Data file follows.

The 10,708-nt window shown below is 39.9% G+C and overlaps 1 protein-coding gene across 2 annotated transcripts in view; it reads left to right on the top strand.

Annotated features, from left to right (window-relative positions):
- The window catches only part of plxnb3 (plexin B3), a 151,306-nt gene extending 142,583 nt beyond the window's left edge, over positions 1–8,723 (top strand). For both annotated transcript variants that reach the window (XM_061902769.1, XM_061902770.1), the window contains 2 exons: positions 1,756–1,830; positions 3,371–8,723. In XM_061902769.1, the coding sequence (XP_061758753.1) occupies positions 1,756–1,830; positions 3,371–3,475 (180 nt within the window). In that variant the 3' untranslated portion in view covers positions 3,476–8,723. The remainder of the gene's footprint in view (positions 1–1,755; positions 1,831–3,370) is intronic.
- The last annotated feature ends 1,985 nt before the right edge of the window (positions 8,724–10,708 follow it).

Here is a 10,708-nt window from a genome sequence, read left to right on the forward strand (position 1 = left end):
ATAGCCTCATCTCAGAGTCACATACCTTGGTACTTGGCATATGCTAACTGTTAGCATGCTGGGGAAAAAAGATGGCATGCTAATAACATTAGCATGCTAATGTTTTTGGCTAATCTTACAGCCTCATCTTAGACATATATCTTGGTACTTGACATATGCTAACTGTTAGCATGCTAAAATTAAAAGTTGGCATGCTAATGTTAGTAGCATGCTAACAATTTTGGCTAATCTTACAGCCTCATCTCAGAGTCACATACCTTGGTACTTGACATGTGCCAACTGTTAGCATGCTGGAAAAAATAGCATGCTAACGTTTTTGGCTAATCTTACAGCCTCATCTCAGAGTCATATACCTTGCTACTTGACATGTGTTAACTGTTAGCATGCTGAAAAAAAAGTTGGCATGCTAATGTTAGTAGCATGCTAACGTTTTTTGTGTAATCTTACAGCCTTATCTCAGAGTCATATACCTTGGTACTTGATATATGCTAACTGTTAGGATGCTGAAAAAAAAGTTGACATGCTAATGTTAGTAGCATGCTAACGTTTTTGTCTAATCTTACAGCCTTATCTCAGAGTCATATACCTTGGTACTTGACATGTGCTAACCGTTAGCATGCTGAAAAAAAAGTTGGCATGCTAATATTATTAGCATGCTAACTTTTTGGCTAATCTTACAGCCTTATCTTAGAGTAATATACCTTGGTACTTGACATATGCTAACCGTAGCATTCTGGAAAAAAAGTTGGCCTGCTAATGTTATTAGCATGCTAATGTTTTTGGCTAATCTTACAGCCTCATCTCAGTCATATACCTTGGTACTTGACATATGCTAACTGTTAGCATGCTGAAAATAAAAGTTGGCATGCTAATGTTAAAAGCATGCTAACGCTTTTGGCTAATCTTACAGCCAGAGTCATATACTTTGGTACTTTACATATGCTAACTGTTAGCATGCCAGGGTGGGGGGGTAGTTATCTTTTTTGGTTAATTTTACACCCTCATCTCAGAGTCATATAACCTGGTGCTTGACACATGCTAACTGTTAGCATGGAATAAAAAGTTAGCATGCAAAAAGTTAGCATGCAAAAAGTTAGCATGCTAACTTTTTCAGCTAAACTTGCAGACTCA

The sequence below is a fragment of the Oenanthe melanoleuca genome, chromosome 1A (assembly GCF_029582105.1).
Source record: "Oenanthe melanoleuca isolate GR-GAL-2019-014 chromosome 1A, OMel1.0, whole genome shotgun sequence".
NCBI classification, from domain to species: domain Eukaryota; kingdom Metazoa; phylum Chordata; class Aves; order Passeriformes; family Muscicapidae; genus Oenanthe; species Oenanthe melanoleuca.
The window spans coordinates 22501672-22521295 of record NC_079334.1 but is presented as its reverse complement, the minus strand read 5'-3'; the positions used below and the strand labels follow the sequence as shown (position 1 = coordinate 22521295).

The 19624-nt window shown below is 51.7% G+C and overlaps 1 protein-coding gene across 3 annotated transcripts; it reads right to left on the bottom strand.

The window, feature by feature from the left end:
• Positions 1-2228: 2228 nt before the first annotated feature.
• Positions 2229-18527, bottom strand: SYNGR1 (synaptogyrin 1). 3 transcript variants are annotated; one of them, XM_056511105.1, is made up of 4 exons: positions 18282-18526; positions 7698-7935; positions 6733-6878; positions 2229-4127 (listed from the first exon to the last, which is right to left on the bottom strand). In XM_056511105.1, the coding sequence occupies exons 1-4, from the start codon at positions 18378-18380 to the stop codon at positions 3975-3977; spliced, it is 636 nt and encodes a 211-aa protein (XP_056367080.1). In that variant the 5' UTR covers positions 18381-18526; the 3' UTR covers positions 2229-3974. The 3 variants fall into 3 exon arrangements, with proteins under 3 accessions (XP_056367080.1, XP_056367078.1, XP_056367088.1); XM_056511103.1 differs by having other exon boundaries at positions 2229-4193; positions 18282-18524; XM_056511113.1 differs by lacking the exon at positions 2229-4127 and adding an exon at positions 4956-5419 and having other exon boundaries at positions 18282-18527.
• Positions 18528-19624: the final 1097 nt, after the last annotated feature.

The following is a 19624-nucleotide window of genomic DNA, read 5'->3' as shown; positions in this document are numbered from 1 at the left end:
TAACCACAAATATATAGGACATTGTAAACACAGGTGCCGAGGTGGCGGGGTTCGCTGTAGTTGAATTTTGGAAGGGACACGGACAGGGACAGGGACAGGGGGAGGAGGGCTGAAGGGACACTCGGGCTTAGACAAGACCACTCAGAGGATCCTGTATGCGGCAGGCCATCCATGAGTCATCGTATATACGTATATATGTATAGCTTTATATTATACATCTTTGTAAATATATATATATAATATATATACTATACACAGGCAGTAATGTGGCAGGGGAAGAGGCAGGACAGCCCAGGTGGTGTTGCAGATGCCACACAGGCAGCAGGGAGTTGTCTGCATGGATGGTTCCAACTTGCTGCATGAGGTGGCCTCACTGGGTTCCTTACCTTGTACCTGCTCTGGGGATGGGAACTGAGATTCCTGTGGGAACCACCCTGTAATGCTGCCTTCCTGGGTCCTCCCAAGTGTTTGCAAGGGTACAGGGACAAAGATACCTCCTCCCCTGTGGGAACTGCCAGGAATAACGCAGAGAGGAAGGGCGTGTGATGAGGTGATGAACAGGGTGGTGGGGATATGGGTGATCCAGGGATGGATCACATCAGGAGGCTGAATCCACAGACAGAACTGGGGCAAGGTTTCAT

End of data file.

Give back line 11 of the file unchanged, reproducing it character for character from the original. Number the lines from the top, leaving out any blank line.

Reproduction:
The 19624-nt window shown below is 51.7% G+C and overlaps 1 protein-coding gene across 3 annotated transcripts; it reads right to left on the bottom strand.